It seems impossible to find a precise answer to this question. I researched for quite some time, but different sources come up with different definitions, that sometimes disagree or contradict with each other.

So far, I think or understood so far:

LEVEL refers to the loudness or intensity of a signal. It is measured in decibels (dB). Whether peak level or RMS level is used in metering in a DAW or both simultaneously, is something I was not able to find out.

Signal Strength refers to the intensity of a signal as well. Although some sources say that it refers to the amplitude, and others say level refers to amplitude while signal strength refers to intensity. Contradiction it seems.

Amplitude is the displacement of air molecules from their resting position.

Volume is defined as either the perceived loudness of sound OR the level of a signal as it leaves the output.

Is anybody here well versed in audio terminology and can clearly define each term and highlight the differences?

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3 Answers 3


In Hi-Fi audio circles, Professional audio circles, Amateur audio circles, and other places, these four terms simply do not have definitions that are distinct from each other. In a lot of situations they are used interchangeably, and a difference in meaning between the terms must be understood from context. On top of that, Alex may use the word "Volume" when describing the intensity of a sound he hears, while Barney may use the word "Level" to describe the same thing.

About the only distinction I can point out is that Signal strength will, in the majority of cases, refer to an electronic signal rather than the physical vibrations of air we hear with our ears and call "sound". It's rare to use the word "signal" about sound vibration waves but very common to use it about electrical waves. Aside from that particular distinction, I have read and heard (and said) all four of these terms used to refer to the physical or electronic characteristics that make a sound louder or softer.

(but that ain't all - go ask electric guitarists about the terms "vibrato" and "tremolo"!)

  • A low volume tremolo sounds great with a low amplitude vibrato. Commented Feb 5 at 3:01

Not sure if you are looking for a scientific extremely detailed answer but the way I think of them in a practical sense is

Level: numerical value going in or out of a device

Signal strength: general term for whether the input level is adequate/too low/too high to be useful

Amplitude: (don’t know anyone that uses it normally) that means the peak compared to the resting or equilibrium state

Volume: loudness, or usually the output control in the form of a knob, fader, button


This is what my experience and education tells me.

Amplitude is related to power, it's the actual height of a wave from zero. Any wave (When we're talking waves here, "height" is of the imagined fully rectified wave, so positive and negative phase). They encouraged us to use this term when I was studying for my (BSC Hons) degree in Music Technology in university. So when you're analysing a physical, electronic or digital wave, the amplitude is the measured height of the wave. Sample values are amplitude values (Anybody remember Samplitude? It always reminds me of it). The unit of measurement varies by field. In the digital sound realm, it would usually be dBFS. In electronics, it's probably Volts. So amplitude has a definite meaning, it is not ambiguous at all.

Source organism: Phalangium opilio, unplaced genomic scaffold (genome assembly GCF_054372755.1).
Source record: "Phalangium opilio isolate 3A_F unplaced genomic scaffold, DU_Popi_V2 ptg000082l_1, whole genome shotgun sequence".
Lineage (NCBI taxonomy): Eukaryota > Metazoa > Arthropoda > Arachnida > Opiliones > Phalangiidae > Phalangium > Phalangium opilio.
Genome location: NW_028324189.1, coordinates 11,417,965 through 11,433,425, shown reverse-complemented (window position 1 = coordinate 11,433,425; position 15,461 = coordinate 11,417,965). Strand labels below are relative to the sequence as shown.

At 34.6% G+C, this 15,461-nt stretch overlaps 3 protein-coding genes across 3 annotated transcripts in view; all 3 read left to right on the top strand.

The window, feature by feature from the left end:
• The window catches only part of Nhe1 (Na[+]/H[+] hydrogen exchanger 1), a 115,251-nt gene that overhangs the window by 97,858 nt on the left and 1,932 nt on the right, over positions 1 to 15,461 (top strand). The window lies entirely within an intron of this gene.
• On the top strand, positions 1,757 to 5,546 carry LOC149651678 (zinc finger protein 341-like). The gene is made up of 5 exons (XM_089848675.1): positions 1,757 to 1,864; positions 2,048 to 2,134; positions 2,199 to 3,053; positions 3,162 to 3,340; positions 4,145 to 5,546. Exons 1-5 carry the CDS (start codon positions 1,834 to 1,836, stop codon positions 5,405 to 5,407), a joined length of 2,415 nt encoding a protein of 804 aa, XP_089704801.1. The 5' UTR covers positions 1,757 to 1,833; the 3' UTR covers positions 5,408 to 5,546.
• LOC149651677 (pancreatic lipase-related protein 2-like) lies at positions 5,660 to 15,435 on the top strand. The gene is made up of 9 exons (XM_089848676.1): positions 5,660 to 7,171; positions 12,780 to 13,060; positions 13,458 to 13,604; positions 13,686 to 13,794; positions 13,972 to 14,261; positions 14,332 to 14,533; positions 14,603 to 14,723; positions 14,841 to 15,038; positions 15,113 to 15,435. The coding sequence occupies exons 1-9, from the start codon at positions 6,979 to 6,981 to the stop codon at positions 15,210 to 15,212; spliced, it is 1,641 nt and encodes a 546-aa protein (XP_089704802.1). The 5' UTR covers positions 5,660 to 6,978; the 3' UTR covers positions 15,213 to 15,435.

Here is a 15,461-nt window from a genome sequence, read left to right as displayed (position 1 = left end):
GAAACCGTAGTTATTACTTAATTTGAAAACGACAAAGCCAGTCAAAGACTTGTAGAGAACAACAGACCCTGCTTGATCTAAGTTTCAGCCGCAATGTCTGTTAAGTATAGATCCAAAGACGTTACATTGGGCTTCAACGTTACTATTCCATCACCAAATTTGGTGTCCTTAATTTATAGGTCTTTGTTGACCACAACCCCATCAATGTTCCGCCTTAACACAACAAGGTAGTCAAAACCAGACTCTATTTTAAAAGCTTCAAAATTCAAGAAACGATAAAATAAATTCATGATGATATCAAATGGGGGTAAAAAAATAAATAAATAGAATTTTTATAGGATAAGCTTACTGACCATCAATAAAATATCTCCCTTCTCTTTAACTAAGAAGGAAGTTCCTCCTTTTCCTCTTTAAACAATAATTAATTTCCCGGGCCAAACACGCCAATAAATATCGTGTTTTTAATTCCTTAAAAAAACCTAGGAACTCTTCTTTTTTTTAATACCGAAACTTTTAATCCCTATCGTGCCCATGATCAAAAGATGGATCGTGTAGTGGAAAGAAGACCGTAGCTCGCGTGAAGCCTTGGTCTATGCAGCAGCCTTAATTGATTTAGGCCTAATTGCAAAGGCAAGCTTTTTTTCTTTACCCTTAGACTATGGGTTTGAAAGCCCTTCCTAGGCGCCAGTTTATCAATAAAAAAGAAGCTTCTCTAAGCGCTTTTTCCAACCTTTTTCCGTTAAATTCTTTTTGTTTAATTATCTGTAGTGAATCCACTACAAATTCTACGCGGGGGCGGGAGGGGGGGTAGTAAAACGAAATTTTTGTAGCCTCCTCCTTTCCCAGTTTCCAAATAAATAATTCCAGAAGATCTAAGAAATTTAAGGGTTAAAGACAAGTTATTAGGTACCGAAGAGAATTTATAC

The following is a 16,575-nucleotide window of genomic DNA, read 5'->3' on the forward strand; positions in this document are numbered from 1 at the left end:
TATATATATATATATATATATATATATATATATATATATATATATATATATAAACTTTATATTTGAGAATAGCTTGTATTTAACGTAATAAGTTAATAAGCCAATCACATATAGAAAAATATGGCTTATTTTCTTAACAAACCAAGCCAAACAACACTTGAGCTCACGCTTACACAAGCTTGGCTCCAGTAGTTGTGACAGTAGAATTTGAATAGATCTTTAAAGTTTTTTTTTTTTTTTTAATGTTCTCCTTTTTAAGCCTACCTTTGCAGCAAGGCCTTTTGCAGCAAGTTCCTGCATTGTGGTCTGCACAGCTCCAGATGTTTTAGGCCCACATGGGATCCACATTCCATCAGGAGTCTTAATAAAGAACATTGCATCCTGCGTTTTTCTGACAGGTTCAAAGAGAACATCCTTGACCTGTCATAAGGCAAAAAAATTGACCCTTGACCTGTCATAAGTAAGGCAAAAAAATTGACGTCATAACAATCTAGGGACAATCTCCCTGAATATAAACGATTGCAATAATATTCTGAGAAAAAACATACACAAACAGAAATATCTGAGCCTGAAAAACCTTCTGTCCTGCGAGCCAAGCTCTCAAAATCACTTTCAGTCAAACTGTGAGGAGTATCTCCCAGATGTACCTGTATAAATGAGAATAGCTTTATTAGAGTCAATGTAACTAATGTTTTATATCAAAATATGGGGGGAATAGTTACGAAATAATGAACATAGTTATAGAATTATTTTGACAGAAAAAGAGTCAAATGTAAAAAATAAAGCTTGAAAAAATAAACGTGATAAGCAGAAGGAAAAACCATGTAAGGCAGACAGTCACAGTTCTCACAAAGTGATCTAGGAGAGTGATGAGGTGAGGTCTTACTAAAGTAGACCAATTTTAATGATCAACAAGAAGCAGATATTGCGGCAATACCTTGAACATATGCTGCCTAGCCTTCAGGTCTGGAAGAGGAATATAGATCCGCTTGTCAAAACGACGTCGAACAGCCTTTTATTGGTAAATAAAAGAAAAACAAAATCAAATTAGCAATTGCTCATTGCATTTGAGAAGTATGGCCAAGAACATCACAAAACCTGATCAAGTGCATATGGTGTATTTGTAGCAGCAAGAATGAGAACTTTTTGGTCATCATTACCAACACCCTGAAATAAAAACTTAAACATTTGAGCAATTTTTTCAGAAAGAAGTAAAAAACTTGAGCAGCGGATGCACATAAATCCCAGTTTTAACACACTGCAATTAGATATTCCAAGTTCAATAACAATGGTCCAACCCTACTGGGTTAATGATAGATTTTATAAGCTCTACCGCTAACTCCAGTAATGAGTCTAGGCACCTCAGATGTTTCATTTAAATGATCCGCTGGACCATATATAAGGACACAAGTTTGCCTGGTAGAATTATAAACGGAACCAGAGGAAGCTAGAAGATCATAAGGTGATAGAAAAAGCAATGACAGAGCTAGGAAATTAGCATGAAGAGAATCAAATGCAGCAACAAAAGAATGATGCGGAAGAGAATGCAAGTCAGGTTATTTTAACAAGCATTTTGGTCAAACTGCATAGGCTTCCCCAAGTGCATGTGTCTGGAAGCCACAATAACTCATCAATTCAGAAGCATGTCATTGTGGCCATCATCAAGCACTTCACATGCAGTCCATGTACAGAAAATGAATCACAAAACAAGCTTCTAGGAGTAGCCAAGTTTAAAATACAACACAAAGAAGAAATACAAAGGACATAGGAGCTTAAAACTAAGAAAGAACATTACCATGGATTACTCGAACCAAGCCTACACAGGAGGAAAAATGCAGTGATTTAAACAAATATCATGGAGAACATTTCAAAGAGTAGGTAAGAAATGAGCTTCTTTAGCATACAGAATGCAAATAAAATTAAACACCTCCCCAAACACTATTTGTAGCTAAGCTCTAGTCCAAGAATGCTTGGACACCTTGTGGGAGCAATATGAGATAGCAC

Level is a dynamic peak (Or less common RMS) measurement in an electronic device or system (basically an envelope follower), usually measured with a level meter in order to monitor and satisfy a threshold over time. So I think you can safely define level as a signal's current peak measurement or RMS measurement window. Level is slightly more ambiguous than Amplitude, like you can use it to define the voltage of a particular signal spec, and usually the unit of measurement depends on the system and the context. So for example if it's a digital audio system, the level is displayed in dBFS, if it's analogue, it's... dBV I think (It's been a while). So "level" is less defined in general, but does have well-defined use also. It is not a measurement of loudness or "intensity". But it can affect them.

Signal strength is something I hardly ever use and unless a sound engineer has an electronics background, I don't really think they'd use it. There are times when I can't think of a better term, so it fits well, like in the above description of "level", it may have fitted somewhere. But it might have a definite meaning and unit of measurement in electronics.

Volume - Sound professionals should NEVER use "volume", as it's too ambiguous. It's not a technical term. Volume is the thing you turn up on your TV, HIFI or phone etc. It's a consumer-end term. There is no measurement for volume in the professional sound world. Only on your TV... "I usually have the volume at 38, but I have to turn it down to 33 because the adverts are so damn loud these days!" (Try explaining dynamic range and loudness standards to my dad).

So to summarise, If you're a sound industry professional, Amplitude is well-defined, you should not be using this to mean anything else! Level and Signal strength, one can be used to describe the other so they are quite closely linked and yes, somewhat interchangeable. But volume... If you're using this term in the pro sound industries, then I wouldn't trust your understanding of other basic concepts. If you want to use these terms correctly, and you want to be precisely understood, then volume shouldn't be in your vocabulary. Remove it now! ;)

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